Simulation of PET time frames

Time frames

The conventional PET data analysis requires instantaneous values of tracer concentration in the tissue at each time point. However, a dynamic PET study consists of series of integral measurements over time ”frames”. Since in bolus studies the tracer concentration changes during the frame, instantaneous tracer concentrations can not be derived from integrated PET data at any given data point.

Usually it is assumed that the average tracer concentration during a frame represents the instantaneous concentration at frame middle time point (“midframe approximation”, see Buchert et al., 2003). This may be appropriate if time frames are relatively short. Otherwise, a time before frame midpoint time can be used (Parker et al., 1978), or midpoint interpolation should be avoided (Mazoyer et al., 1986).

Temporal resolution can be increased without sacrificing count-statistics by reconstructing images with overlapping frames (Territo et al., 2016).


Program simframe can be used to simulate the effects of PET time frames for regional TACs. Optionally it can simulate the radioactive decay during the time frame. It can be used to simulate frames for input data as well, in case of simulating image-derived input function.

See also:


Buchert R, van den Hoff J, Mester J. Accurate determination of metabolic rates from dynamic positron emission tomography data with very-low temporal resolution. J Comput Assist Tomography 2003; 27(4): 597-605. doi: 10.1097/00004728-200307000-00026.

Feng D, Li X, Siu W-C. Optimal sampling schedule design for positron emission tomography data acquisition. Control Eng Practice 1997; 5(12): 1759-1766. doi: 10.1016/S0967-0661(97)10032-6.

Häggström I, Axelsson J, Schmidtlein CR, Karlsson M, Garpebring A, Johansson L, Sörensen J, Larson A. A Monte Carlo study of the dependence of early frame sampling on uncertainty and bias in pharmacokinetic parameters from dynamic PET. J Nucl Med Technol. 2015; 43: 53-60. doi: 10.2967/jnmt.114.141754.

Kolthammer JA, Muzic RF. Optimized dynamic framing for PET-based myocardial blood flow estimation. Phys Med Biol. 2013; 58: 5783-5801. doi: 10.1088/0031-9155/58/16/5783.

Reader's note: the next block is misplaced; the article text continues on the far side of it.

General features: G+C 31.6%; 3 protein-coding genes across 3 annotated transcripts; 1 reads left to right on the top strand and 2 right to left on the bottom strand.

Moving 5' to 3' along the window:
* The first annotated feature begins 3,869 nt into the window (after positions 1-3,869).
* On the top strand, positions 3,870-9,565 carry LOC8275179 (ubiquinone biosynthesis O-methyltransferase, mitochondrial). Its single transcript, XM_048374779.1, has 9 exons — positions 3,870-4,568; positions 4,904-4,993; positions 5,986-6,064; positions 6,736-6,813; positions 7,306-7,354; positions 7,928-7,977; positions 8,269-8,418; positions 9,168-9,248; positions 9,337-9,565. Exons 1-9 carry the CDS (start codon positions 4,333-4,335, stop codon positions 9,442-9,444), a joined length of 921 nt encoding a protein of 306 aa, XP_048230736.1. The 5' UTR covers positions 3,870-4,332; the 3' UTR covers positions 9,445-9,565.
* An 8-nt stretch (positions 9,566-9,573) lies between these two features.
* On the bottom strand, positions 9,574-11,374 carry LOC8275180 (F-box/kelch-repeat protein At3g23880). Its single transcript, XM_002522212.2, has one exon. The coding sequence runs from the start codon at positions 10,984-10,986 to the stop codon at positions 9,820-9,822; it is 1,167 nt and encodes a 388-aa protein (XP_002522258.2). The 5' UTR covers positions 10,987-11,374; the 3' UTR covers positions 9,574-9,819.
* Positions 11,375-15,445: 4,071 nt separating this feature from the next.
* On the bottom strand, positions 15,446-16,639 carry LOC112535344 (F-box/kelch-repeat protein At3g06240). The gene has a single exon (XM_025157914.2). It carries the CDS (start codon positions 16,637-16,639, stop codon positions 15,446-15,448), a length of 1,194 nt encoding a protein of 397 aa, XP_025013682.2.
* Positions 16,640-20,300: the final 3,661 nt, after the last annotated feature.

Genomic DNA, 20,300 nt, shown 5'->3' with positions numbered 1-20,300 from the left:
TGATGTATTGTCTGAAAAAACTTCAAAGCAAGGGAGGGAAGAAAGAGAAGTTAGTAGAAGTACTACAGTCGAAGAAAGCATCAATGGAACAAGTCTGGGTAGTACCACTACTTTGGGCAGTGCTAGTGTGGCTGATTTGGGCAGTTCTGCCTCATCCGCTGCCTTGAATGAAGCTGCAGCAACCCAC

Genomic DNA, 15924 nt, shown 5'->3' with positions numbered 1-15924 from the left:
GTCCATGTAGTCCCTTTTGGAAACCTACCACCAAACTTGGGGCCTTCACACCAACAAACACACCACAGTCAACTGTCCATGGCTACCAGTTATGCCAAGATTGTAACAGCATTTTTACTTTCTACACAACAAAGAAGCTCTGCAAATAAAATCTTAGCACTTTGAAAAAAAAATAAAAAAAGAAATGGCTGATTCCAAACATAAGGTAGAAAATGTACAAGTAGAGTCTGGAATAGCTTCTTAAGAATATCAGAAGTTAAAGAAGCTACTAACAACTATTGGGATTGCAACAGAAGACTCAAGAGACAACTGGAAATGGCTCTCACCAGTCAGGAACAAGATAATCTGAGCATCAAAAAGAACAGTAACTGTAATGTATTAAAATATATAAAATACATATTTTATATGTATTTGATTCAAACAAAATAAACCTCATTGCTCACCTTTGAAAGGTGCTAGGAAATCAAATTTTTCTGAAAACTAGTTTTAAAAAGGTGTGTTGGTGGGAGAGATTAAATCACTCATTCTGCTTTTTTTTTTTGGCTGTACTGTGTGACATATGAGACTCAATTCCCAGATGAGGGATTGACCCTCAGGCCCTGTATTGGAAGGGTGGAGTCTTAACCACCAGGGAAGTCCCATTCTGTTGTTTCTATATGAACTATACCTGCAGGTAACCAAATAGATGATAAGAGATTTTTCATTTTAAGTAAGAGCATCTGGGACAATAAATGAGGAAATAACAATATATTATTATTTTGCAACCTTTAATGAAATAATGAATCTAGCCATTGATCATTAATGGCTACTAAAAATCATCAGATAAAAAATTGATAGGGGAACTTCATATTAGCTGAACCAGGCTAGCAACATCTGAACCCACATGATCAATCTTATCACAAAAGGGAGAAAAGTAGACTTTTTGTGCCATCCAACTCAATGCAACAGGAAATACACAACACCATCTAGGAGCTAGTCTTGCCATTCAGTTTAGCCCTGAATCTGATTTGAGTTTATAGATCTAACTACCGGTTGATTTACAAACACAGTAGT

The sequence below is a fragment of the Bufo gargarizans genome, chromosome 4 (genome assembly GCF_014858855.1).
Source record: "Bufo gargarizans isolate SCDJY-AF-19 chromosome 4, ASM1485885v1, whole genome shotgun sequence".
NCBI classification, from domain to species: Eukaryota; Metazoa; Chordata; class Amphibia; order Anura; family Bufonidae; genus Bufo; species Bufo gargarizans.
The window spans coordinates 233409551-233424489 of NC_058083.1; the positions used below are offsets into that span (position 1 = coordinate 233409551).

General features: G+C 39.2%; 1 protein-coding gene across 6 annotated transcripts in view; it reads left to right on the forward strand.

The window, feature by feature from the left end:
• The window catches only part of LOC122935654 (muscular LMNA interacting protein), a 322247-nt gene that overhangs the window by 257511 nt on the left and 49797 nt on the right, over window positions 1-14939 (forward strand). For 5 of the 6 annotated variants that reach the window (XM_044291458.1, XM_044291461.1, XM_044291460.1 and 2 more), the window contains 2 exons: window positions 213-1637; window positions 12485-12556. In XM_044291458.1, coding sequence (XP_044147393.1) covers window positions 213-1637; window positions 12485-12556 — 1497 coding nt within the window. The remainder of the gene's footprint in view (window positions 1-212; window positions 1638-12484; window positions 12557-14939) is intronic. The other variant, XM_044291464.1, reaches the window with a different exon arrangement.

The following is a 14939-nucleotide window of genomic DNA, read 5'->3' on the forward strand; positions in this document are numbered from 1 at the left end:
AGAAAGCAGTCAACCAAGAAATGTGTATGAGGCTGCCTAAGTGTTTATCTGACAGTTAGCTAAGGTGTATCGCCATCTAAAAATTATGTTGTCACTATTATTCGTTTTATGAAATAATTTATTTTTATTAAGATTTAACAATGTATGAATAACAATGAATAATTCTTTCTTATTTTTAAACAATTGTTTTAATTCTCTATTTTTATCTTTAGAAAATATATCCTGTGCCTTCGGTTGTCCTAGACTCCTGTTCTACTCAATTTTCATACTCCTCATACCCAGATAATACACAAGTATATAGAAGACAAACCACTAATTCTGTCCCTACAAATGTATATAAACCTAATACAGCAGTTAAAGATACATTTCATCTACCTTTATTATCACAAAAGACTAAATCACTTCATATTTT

Li X, Feng D. Towards the reduction of dynamic image data in positron emission tomography studies. Comput Meth Progr Biomed. 1997; 53: 71-80. doi: 10.1016/S0169-2607(97)01812-9.

Lee BC, Moody JB, Weinberg RL, Corbett JR, Ficaro EP, Murthy VL. Optimization of temporal sampling for 82rubidium PET myocardial blood flow quantification. J Nucl Cardiol. 2017; 24(5): 1517-1529. doi: 10.1007/s12350-017-0899-7.

Mazoyer BM, Huesman RH, Budinger TF, Knittel BL. Dynamic PET data analysis. J Comput Assist Tomogr. 1986; 10(4): 645-653. doi: 10.1097/00004728-198607000-00020.

Parker JA, Beller GA, Hoop B, Holman BL, Smith TW. Assessment of regional myocardial blood flow and regional fractional oxygen extraction in dogs, using 15O-water and 15O-hemoglobin. Circ Res 1978; 42(4): 511-518. doi: 10.1161/01.RES.42.4.511.

Raylman RR, Caraher JM, Hutchins GD. Sampling requirements for dynamic cardiac PET studies using image-derived input functions. J Nucl Med. 1993; 34(3): 440-447.

Territo PR, Riley AA, McCarthy BP, Hutchins GD. Measurement of cardiovascular function using a novel view-sharing PET reconstruction method and tracer kinetic analysis. EJNMMI Physics 2016; 3: 24. doi: 10.1186/s40658-016-0161-4.

Wallstén E, Axelsson J, Karlsson M, Riklund K, Larsson A. A study of dynamic PET frame-binning on the reference Logan binding potential. IEEE TRPMS 2017; 1(2): 128-135. doi: 10.1109/TNS.2016.2639560.

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Updated at: 2019-01-02
Created at: 2010-09-20
Written by: Vesa Oikonen